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People are sick and tired of bad news and empty promises. There is talk of an economic recovery and a recession being over, but things still look as shaky and uncertain as ever. They don’t trust their governments to fix things, but no one seems to know exactly what to do. As collective mood continues to sink, governments focus on stimulating “the economy” and encouraging consumption. With governments treating symptoms, and not the larger problems much too inconvenient to publicly name and face, their interventions only forestall the inevitable. The rubber band will surely stretch as far as it can possibly go. When it does finally snap, it will not be pretty.

With frustration high, and tempers fragile, watch for increasing frustration to be expressed in rallies and protests. There will likely be heightened interest in the subject of terrorism. The geopolitical scene could be tricky, as global leaders are caught in the same sea of frustration and impatience as everyone else. Key hot spots to watch this month are Iran, Venezuela, N. Korea, and Nigeria. China is more likely than ever to make any attempted diplomatic solutions through the United Nations nearly impossible.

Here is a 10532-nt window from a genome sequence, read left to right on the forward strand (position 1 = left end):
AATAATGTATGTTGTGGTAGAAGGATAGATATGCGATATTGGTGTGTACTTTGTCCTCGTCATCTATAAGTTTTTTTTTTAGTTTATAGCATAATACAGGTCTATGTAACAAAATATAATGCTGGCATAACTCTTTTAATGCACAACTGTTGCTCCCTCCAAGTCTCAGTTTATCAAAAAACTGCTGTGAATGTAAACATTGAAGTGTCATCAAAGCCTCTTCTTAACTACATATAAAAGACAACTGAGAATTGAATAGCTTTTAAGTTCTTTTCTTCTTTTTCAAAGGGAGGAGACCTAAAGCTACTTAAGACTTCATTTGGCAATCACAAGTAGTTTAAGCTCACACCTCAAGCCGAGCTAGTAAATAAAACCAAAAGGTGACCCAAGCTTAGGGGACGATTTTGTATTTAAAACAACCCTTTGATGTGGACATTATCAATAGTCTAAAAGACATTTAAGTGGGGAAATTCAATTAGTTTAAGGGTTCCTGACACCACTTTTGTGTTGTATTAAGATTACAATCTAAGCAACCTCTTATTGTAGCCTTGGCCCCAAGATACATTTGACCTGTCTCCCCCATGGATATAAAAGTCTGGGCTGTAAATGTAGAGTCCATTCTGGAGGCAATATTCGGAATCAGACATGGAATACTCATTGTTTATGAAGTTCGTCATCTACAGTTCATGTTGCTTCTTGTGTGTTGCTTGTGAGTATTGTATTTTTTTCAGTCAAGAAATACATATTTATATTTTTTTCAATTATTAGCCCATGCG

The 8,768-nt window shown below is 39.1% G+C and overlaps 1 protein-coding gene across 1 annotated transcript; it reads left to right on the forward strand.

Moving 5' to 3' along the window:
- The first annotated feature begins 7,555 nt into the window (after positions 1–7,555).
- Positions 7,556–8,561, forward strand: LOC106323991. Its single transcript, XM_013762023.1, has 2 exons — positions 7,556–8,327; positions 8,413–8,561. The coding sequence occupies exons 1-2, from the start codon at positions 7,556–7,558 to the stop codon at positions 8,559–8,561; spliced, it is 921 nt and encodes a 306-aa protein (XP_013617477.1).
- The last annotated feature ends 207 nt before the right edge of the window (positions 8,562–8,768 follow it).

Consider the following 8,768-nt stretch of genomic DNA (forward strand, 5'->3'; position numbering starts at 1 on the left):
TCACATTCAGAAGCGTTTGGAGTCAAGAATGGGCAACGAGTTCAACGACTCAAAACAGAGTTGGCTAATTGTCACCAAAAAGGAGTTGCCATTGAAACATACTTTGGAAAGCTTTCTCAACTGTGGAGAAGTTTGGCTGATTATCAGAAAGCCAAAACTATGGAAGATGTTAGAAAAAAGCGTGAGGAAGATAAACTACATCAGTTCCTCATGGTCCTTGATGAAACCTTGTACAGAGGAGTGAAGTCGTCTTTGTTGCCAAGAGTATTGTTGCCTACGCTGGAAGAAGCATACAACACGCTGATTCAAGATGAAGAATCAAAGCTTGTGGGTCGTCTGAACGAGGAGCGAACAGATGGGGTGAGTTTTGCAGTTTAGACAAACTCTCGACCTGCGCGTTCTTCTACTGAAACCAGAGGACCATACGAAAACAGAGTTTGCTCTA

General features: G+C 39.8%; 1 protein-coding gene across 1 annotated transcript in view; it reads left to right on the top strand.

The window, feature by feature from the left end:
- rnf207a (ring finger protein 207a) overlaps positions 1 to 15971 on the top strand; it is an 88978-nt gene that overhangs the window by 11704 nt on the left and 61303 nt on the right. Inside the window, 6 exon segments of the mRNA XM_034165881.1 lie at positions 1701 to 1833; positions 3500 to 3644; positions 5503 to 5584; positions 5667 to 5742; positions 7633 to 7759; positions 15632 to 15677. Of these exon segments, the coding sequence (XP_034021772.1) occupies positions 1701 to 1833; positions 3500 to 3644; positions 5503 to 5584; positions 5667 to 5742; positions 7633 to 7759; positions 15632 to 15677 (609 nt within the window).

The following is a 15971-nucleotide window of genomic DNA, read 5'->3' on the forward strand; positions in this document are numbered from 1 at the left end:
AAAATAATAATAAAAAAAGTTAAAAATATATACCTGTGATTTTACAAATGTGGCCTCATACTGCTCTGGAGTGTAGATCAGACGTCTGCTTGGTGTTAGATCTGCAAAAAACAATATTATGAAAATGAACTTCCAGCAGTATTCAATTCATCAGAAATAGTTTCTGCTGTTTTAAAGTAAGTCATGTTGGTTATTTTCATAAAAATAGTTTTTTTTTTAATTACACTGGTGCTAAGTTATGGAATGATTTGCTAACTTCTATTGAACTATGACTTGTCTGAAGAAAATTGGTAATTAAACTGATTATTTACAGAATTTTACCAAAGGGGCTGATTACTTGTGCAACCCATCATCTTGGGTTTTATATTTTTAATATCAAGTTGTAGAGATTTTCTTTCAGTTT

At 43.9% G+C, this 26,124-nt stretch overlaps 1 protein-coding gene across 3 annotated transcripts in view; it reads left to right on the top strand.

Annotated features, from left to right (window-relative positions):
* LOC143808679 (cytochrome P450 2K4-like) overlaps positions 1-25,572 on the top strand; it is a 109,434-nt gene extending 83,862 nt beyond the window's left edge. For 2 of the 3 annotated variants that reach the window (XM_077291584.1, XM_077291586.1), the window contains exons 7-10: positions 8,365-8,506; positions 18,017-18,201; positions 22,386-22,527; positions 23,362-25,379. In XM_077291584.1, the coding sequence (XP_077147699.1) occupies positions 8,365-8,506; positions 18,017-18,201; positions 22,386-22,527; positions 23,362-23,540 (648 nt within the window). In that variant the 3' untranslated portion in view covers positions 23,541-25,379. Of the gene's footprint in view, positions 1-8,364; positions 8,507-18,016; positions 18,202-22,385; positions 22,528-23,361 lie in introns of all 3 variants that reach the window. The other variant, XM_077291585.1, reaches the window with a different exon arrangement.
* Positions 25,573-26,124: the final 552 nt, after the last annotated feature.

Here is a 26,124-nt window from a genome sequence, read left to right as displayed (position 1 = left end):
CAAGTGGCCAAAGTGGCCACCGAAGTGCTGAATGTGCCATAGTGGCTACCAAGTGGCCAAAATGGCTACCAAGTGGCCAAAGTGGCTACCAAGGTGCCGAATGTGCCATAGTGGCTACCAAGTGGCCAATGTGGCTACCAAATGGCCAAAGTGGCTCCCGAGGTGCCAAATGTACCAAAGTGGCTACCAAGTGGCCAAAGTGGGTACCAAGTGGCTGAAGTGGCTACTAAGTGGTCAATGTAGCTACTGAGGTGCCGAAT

So how might October’s unfriendliness show up in the natural world? With a lot of energy in the system, cyclones are a high risk, even at this late date in the season. Tornadoes and typhoons may not yet be done for the year in the northern hemisphere. The southern hemisphere is not likely to see the cyclones, but they could have their own version of storm to share in the global moment.

The above is an excerpt from the October 2010 issue of MoodCompass, a publication of A New Story Foundation. To view the latest projections related to human perception of the natural world, see Earth Cycles.

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